The U.S. economy registered a surprising 3.9% GDP growth in Q2 after eking out just a 0.6% gain in Q1. Of course the extreme winter weather (for the second consecutive year) tanked Q1. I did not think there would be a strong snapback in Q2 based on the manufacturing data I analyzed. However, there was a significant snapback.  Here are some reasons for it:

• Consumers delayed purchases.  – Retail sales of products and services were impacted significantly by the harsh winter. People stayed hunkered down with their furnaces cranked for much of the first two months of the year. New England was literally buried with snow for much of the quarter. Consumers resumed consuming in Q2. They bought stuff they would have bought in Q1. They also went out and spent the money they accumulated in Q1 while cocooning. Consumer spending increased 3.1% in Q2.

Manufacturing was impacted.  There were some manufacturing disruptions, they just happened in other areas of the country this year versus last (the South and New England, instead of the Midwest). These companies played catch up in Q2. In addition, the bad weather caused orders to drop for other manufacturers, as demand waned in Q1. These producers revved up the factories in Q2 in response to stronger demand and to replace inventories (but maybe too many inventories).

The Gas Price “Dividend” Finally Gets Spent.  Economists have been baffled because significantly lower gas prices have not caused a jump in retail sales. Consumers waited to see if prices would remain low. They were not going to spend this extra money quickly when they thought that gas prices could spike right back up. Now people are more confident in spending this money and it helped boost the Q2 numbers. My Discretionary Spending Index has been strong since May. The Restaurant Performance Index has been very strong all year (although it did fall in August).

The Employment Situation Continues To Improve.  The economy continues to create jobs, of course, but not enough. The unemployment percentage is low, of course, but it can’t be trusted. Wages are growing, of course, too slowly, but it is a net positive. We have to assume there was a delay in hiring in Q1, so there was some pent-up labor demand filled in Q2.

Will This Economic Rally in Q2 Provide Momentum for the Rest of 2015?

To determine this, let’s review some of the forward-looking indicators:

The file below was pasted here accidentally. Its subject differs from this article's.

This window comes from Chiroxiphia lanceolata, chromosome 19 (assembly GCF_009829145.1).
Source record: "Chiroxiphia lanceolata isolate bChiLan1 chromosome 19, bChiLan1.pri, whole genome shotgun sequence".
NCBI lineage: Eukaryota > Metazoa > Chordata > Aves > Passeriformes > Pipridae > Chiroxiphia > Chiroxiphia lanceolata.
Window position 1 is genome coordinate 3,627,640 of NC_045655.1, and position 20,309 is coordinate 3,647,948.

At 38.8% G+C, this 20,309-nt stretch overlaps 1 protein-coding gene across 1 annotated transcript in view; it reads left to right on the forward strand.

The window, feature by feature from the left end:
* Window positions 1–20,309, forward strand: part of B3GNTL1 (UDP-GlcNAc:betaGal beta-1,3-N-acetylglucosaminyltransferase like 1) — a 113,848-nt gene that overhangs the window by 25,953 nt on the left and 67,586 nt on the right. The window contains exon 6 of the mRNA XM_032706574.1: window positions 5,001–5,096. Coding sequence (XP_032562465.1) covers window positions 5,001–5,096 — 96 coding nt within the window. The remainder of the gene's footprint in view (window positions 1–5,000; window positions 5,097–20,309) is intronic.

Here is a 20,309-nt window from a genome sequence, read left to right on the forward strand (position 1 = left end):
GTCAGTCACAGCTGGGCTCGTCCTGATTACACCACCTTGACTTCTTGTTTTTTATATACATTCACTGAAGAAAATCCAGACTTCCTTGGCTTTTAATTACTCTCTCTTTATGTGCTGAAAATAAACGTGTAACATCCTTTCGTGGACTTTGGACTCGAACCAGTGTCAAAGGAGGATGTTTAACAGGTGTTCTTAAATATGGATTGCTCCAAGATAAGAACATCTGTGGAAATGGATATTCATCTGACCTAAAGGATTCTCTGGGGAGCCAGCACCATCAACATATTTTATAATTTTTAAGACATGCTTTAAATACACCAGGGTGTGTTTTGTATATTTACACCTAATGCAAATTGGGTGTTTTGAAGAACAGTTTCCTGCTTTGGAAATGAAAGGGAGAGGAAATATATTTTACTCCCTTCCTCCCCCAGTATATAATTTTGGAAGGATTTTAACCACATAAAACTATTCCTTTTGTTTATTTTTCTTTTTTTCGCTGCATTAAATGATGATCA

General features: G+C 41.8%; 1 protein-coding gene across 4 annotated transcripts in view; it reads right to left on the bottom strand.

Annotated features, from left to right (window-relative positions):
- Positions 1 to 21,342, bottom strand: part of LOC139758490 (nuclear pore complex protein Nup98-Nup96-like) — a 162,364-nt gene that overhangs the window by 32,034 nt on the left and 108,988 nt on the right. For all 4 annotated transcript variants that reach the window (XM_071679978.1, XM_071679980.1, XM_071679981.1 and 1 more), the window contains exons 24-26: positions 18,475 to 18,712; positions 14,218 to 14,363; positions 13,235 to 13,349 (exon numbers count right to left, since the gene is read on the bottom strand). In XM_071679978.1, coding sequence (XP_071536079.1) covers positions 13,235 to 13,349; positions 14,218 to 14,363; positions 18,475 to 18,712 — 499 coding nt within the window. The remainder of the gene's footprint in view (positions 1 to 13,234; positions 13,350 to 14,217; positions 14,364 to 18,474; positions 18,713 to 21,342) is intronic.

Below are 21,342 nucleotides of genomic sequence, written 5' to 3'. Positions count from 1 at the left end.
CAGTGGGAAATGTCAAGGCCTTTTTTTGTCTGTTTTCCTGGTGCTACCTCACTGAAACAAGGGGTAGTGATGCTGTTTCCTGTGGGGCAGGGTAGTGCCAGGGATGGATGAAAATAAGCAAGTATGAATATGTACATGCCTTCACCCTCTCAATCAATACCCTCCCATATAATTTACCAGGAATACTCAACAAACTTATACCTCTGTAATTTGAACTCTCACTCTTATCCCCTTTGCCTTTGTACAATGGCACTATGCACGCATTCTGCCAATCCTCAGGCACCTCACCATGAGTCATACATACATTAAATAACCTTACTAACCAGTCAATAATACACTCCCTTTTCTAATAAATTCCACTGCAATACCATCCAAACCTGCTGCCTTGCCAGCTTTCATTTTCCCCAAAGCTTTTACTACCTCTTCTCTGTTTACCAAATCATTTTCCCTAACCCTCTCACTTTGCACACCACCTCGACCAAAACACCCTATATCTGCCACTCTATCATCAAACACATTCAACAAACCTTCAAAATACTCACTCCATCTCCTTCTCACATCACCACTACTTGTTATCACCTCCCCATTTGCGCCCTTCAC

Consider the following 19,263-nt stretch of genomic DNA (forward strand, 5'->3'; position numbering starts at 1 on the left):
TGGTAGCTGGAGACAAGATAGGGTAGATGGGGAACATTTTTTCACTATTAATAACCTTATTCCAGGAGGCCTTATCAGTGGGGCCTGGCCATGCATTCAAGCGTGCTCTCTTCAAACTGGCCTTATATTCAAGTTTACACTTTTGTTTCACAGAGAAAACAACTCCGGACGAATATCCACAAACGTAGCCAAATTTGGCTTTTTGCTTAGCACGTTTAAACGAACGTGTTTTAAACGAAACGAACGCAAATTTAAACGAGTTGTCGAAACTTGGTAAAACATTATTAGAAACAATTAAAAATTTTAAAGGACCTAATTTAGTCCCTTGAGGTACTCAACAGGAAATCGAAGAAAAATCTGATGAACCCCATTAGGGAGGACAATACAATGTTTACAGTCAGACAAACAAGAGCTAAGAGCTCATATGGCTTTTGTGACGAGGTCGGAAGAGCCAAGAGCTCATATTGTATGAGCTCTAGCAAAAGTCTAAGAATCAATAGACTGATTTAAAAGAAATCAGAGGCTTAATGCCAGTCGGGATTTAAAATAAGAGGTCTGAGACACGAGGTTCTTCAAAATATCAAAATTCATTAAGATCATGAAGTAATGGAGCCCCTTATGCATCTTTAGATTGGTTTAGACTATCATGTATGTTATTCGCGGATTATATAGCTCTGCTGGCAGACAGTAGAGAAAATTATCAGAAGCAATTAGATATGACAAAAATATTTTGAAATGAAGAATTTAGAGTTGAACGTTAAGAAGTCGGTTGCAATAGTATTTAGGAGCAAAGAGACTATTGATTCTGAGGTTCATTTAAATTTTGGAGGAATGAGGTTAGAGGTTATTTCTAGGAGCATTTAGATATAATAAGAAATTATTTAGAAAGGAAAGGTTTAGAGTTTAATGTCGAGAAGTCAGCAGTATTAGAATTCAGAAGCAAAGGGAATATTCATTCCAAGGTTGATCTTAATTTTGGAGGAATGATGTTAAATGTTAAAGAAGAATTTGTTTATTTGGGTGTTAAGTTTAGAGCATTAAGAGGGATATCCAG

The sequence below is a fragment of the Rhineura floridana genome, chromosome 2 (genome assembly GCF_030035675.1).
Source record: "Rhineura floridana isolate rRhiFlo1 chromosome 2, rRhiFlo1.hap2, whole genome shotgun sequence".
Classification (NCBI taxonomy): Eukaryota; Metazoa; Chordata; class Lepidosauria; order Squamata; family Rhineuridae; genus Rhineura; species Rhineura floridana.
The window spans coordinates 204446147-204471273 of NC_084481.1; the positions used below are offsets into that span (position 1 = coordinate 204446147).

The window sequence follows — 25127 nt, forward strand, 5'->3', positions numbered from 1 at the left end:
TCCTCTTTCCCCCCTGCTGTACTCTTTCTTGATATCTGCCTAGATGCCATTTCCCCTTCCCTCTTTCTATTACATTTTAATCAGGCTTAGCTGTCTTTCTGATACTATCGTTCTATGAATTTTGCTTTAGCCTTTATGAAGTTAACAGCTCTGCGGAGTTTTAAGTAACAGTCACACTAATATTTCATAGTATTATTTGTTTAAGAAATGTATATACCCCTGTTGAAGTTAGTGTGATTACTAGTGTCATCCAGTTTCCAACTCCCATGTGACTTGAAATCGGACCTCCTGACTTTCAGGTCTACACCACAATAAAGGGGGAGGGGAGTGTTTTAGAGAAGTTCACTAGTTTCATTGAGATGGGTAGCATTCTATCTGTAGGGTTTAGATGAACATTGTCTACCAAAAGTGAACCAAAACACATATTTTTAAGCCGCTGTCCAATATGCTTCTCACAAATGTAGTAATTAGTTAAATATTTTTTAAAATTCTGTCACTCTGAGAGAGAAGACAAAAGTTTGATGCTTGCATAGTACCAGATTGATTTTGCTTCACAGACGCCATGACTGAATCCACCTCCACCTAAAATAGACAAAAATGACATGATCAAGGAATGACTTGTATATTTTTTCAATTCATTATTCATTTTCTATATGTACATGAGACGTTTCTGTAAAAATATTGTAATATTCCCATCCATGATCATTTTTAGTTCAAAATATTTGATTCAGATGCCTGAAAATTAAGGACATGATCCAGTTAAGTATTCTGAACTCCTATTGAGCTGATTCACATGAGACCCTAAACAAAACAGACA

• Economic Indexes.  The ECRI (Economic Cycle Research Institute) Leading Growth Index has been sliding since June and went negative in August. The Conference Board Index of Leading Economic Indicators slowed to “0” in July and was only 0.1 in August. Not good.

Manufacturing Data. Factory order data has been flat. New orders (ISM) were holding up until July and then weakened in August and September. Backlogs (ISM) of course have fallen as a result. The Philadelphia Fed Diffusion Index tanked big time in September. Thus the forecast is for slower manufacturing growth the rest of the year. Also, not good.

Housing.  Some mixed signals here. Builder confidence is still higher than it’s been in many years and very positive. However, recent building permit numbers have not been that impressive. Other housing statistics are better, but not consistent. The overall economy has experienced a “choppy” recovery.  Why would we expect the housing recovery to be any better? So this is positive, but not very reliable.

Confidence Indexes.  Bloomberg’s Consumer Comfort Index is down slightly from earlier in the year, and the NFIB Small Business Optimism survey has been relatively flat at a moderate level for the past three months. Very neutral, if that is such a thing.

Other Factors.  The Chicago Fed National Activity Index is close to “0,” indicating current economic growth of around 2.3%. The price of commodities has dropped to alarming levels. So neutral, and negative.

The Trucking Industry.   FTR forecasts that freight growth will slow in Q4. This is not surprising based on the manufacturing data listed previously. The demand for new Class 8 trucks has weakened a bit recently, but remains healthy. The demand for trailers remains robust, but should follow the Class 8 market at some point soon. Good, but not great.

Conclusion

Based on the indicators, the economy did not receive any “slingshot” momentum from the big Q2 GDP. It appears the economy has reverted back to its slow growth mode. This is confirmed by some economists who say that the economy grew at a 2.2% annual rate in the first half of 2015.

The Wall Street Journal Survey of economists has Q3 at 2.0% and Q4 at 2.6%. Reportedly, inflated inventories will hinder Q3 some. So there was a snapback, but there is no snap forward. No extra positive momentum was generated by the strong performance of Q2. Just as we should not have been concerned with the low GDP in Q1, there is no reason to be joyous about Q2.

I now return you to your regularly scheduled economic programming. Nothing to see here.